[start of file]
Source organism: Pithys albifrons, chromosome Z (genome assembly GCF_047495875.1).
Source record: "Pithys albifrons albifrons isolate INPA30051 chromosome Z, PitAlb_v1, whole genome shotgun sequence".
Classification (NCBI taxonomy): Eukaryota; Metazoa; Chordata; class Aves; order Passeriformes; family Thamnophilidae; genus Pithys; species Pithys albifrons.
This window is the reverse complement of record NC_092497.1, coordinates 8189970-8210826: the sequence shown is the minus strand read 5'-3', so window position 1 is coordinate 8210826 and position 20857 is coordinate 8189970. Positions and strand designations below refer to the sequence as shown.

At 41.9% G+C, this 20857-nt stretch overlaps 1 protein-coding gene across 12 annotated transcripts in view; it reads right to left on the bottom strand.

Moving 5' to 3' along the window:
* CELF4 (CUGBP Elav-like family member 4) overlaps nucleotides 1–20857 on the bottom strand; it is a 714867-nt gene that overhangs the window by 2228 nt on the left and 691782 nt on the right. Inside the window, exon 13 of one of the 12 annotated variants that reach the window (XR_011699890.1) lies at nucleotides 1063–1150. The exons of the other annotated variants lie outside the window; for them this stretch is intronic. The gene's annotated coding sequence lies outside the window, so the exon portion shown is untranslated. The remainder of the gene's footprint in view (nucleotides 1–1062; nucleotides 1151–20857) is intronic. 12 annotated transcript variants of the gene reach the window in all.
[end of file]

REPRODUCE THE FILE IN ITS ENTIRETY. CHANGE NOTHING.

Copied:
Source organism: Pithys albifrons, chromosome Z (genome assembly GCF_047495875.1).
Source record: "Pithys albifrons albifrons isolate INPA30051 chromosome Z, PitAlb_v1, whole genome shotgun sequence".
Classification (NCBI taxonomy): Eukaryota; Metazoa; Chordata; class Aves; order Passeriformes; family Thamnophilidae; genus Pithys; species Pithys albifrons.
This window is the reverse complement of record NC_092497.1, coordinates 8189970-8210826: the sequence shown is the minus strand read 5'-3', so window position 1 is coordinate 8210826 and position 20857 is coordinate 8189970. Positions and strand designations below refer to the sequence as shown.

At 41.9% G+C, this 20857-nt stretch overlaps 1 protein-coding gene across 12 annotated transcripts in view; it reads right to left on the bottom strand.

Moving 5' to 3' along the window:
* CELF4 (CUGBP Elav-like family member 4) overlaps nucleotides 1–20857 on the bottom strand; it is a 714867-nt gene that overhangs the window by 2228 nt on the left and 691782 nt on the right. Inside the window, exon 13 of one of the 12 annotated variants that reach the window (XR_011699890.1) lies at nucleotides 1063–1150. The exons of the other annotated variants lie outside the window; for them this stretch is intronic. The gene's annotated coding sequence lies outside the window, so the exon portion shown is untranslated. The remainder of the gene's footprint in view (nucleotides 1–1062; nucleotides 1151–20857) is intronic. 12 annotated transcript variants of the gene reach the window in all.